China has released the second batch of science and technology results collected from the first spacecraft of the country’s Innovation X satellite series, which achieved multiple national and international firsts such as the first solar transition zone image, as well as the brightest Gamma-ray bursts (GRBs) ever recorded, the Global Times learned from developers on Thursday.
The spacecraft code-named SATech-01 was developed by the Innovation Academy for Microsatellite of the Chinese Academy of Sciences (CAS), and it has been orbiting the Earth for five months.
According to the academy on Thursday, the 46.5-nanometer extreme-ultraviolet imager or Solar Upper Transition Region Imager (SUTRI), a China-developed space-borne solar camera studying the solar transition region onboard the spacecraft, was the first solar imager in the world to work at a wavelength of 40 to 110 nm based on a multilayer narrow-band filtering technique.
With the help of the SUTRI, China achieved the country’s first solar transition zone image, and it will offer a clear look into the region’s system and structure. The SUTRI’s performance met the developers’ expectations.
Since becoming operational on August 30, 2022, the SUTRI has obtained 1.6 trillion bytes of observation data and according to the academy, the data will be open and accessible for peer researchers in China and abroad.
Also mounted in the SATech-01 was the High Energy Burst Searcher (HEBS) payload, and it captured the most powerful GRB ever recorded on October 9, 2022, simultaneously with China’s space-borne “Insight” Hard X-ray Modulation Telescope (Insight-HXMT) as well as the Large High Air Altitude Shower Observatory in Southwest China’s Sichuan Province.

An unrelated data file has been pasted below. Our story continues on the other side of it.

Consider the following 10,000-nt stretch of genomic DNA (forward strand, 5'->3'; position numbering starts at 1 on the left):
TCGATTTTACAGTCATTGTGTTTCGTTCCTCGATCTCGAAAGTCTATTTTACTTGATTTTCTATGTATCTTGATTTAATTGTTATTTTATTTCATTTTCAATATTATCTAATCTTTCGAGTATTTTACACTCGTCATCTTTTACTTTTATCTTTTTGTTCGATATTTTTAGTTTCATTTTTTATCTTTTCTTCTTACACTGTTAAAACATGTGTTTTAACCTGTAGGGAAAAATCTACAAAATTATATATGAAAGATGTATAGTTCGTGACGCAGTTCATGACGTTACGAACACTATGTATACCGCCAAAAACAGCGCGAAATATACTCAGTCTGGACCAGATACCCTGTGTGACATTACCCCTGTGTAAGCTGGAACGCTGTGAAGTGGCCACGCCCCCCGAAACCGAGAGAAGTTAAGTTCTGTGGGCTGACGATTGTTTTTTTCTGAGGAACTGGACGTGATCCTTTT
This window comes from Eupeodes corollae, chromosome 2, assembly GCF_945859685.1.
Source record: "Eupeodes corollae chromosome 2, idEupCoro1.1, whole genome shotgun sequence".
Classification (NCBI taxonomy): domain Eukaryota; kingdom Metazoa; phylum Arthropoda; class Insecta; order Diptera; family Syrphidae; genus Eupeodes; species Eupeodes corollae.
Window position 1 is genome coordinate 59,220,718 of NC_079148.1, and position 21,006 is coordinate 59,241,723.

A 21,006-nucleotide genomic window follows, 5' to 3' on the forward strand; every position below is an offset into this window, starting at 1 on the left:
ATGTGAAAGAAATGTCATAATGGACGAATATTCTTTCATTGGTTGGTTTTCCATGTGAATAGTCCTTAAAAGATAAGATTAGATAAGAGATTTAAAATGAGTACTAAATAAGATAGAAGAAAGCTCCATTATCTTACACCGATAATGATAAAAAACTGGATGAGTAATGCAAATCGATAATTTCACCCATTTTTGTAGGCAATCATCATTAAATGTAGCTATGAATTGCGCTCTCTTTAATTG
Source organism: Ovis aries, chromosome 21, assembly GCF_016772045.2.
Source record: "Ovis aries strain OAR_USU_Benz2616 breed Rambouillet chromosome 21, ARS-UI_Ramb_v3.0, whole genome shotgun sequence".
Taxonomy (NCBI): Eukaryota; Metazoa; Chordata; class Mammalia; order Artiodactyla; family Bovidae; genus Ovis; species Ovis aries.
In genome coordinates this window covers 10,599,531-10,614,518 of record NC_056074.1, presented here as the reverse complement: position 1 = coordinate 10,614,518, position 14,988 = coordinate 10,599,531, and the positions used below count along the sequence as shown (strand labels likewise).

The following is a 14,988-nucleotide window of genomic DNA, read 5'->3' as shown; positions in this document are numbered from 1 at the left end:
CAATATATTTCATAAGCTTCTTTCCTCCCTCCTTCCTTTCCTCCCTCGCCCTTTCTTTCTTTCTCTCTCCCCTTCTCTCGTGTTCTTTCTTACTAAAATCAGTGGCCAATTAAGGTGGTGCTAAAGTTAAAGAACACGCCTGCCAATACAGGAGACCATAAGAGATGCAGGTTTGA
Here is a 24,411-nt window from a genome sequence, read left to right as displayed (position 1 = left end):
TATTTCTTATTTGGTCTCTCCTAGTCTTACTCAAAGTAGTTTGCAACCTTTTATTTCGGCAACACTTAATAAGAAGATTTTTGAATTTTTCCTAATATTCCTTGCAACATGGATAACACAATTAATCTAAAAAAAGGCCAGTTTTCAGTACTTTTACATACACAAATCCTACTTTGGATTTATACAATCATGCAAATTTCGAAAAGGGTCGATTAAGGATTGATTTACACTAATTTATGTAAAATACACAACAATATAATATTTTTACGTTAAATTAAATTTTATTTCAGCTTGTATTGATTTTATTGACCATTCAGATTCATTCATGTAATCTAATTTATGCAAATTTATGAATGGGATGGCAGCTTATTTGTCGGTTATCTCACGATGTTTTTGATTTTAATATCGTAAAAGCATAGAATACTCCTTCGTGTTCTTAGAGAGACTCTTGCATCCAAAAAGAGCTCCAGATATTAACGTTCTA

The precise data collected by the HEBS showed that the GRB is more than 10 times brighter than the second in observation history, and it will be very important in helping the world to better understand the origin and working principle of the GRB.
SATech-01 also managed to obtain a global magnetic field image, per the spacecraft’s developers.
The spacecraft also verified the technology of combining a versatile camera and payload of different uses onboard altogether, space observers told the Global Times.
The SATech-01 was launched into orbit in the Lijian-1 (ZK-1) solid propellant rocket’s maiden flight on July 27, 2022. The 2.65-meter-diameter and 30-meter-long rocket was developed by the CAS.
“These exciting science and technology fruits showcased our expectations of the Innovation X series, which stands for innovation without limits,” Zhang Yonghe, the deputy chief designer of the Lijian-1 project who oversaw the satellite system, told the Global Times in a statement the CAS provided.
Multiple research institutes participated in the program. The National Astronomical Observatories of the CAS, Peking University, Tongji University and the CAS Xi’an Institute of Optics and Precision Mechanics, participated in the solar camera development, and the Institute of High Energy Physics of the CAS in the HEBS.
ARTICLE FROM: Global Times